There are two very common misconceptions about type 2 diabetes. The first is that if you have to start taking medication to treat your diabetes, you’ve somehow failed. The second is that if you have to increase the amount or number of medications you’re taking, your diabetes is somehow getting “worse”. Today we’re going to talk about why both of these beliefs just aren’t true and cover what you need to know about diabetes and medications… One consistent aspect of type 2 diabetes is that it will change over time because the genes that are responsible for diabetes cause changes inside your body that progress as time passes—over time, your pancreas will become less able to make insulin. This will take place at different rates in different people, but the important thing to know is that these changes don’t mean that you’ve failed to manage your diabetes… this is just what happens. What IS your responsibility though is to keep track of what’s happening with your numbers (your A1c, blood pressure, LDL cholesterol, kidney tests, and eye exam results) so that you know when they’re changing and can work with your doctor to change your diabetes treatment plan. When your lifestyle changes aren’t working to keep your numbers at your target, then it’s usually time to make changes to your medication regimen to get to your goal.
Probably the most important thing you can learn about diabetes is that the only measure of success is what your A1c is—not how many medications you’re taking. Someone who is on two medications and has an A1c of 7 is at a much lower risk of complications than someone who is on no medications but has an A1c of 8.5. There are many different types of medications that work effectively to treat your blood glucose and each of them has a different effect on your body so combining medications can often be a more effective way to lowering your A1c. Here are the different categories of medication currently on the market: Insulin, metformin, sulfonylureas, TZDs, GLP-1 agonists, DPP-4 inhibitors, SGLT-2 inhibitors, but here’s the main thing to know: consistently taking the medication that you and your doctor have decided on is the most important thing you can do to be healthy. If you’re concerned about something that you’re taking, talk to your doctor and work with him or her to figure out if a different medication would be a better choice.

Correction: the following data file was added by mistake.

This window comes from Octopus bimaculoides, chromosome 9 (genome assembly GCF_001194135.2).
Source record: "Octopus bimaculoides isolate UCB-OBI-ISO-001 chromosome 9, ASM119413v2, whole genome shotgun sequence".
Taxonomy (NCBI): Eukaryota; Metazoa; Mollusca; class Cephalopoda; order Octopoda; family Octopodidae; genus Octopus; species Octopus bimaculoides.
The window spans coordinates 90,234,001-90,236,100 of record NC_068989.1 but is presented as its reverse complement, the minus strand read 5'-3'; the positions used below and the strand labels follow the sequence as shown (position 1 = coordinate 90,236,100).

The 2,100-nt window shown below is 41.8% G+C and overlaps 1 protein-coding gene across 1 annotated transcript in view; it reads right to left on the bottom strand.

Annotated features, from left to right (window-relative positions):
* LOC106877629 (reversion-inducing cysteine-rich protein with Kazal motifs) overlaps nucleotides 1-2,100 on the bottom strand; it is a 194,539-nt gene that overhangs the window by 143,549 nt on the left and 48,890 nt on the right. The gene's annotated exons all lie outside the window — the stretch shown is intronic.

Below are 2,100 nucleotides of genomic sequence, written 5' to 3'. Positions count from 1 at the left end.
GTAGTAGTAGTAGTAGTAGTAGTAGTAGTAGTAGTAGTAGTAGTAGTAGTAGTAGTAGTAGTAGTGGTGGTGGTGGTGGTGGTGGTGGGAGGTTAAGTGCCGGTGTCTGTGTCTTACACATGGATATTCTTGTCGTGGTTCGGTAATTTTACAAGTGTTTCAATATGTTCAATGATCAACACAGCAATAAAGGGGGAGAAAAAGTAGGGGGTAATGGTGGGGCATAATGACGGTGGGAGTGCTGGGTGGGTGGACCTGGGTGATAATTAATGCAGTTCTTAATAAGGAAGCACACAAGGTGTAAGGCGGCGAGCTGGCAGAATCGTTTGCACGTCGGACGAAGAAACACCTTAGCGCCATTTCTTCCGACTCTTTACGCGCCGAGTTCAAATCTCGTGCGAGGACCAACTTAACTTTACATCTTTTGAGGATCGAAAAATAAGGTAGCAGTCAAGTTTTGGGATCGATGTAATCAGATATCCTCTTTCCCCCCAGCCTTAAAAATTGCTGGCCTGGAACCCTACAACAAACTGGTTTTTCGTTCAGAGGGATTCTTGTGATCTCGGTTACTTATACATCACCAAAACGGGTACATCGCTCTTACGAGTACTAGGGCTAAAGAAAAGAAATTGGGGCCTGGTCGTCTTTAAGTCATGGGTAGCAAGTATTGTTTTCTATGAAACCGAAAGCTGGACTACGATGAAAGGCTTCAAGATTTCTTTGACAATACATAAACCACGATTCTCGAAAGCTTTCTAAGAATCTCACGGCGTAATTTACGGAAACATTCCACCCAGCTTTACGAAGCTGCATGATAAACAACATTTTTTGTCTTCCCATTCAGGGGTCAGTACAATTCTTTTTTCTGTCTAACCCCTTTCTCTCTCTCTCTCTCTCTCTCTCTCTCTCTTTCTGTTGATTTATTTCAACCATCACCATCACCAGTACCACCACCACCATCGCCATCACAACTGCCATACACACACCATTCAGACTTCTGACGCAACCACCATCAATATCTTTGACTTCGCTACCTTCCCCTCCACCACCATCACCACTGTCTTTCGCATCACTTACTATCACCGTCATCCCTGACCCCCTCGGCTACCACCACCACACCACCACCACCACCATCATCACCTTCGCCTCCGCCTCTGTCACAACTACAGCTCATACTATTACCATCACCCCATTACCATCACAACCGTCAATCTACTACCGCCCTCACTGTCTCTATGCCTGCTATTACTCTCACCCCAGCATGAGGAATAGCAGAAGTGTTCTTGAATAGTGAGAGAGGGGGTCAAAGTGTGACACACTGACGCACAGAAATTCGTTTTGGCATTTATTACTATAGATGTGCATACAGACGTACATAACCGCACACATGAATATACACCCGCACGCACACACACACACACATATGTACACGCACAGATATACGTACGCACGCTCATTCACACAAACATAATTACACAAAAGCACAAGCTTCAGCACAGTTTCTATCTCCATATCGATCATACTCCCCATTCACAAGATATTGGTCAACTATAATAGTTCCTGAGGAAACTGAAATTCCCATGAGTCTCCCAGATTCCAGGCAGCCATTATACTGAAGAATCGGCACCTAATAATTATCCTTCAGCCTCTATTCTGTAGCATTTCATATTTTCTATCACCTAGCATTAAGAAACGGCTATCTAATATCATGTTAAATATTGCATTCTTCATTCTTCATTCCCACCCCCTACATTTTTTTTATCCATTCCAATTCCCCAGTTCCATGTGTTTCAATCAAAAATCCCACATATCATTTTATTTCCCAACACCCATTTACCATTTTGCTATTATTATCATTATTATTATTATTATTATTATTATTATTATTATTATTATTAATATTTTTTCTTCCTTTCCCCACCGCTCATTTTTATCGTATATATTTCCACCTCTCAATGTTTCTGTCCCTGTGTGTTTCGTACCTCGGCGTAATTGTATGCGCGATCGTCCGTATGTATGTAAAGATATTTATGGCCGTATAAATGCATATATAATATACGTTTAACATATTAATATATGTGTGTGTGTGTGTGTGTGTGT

It may take some time to find the right type and amount of medication that will work to lower your numbers to your target, but stay vigilant—having your numbers at goal will help prevent future complications and enable you live a long, healthy life. The key is to find the regimen that works for you and to stick to it. And that’s what you need to know about diabetes and medications. Thanks for watching.
Hi, this is Dr. Hourglass, and welcome to another video in our channel Superhourglass. Today we are going to discuss the implications of diabetes for cosmetic surgery. In this channel,…Views: 712 By: Wilberto Cortes, M.D.
Eyes and Your Health, take 17! Hi. I’m Dr. Jacquot. I’m here to teach you about eye health, but I’m a little worried you’ll think my video is boring. I’m wondering if there’s a way…Views: 418 By: LensCrafters
"Theme Music" "Theme Music" Hi this is Dr. Damon Miller your Organic MD And this is Carlyle Coash welcome to the Organic MD video cast. This is another in our series on different subjects…Views: 20 100 By: Organic MD
Controlling Diabetes Complications with Diet, Exercise, and Medical Advancements Diabetes is quite a common condition all over the world, which is why there have been many methods developed…Views: 363 By: Diabetes zone
"Curing Painful Diabetic Neuropathy" Neuropathy, or damage to the nerves, is a debilitating disorder. Diabetes is by far the most common cause. Up to 50% of diabetics will eventually…Views: 94 502 By: NutritionFacts.org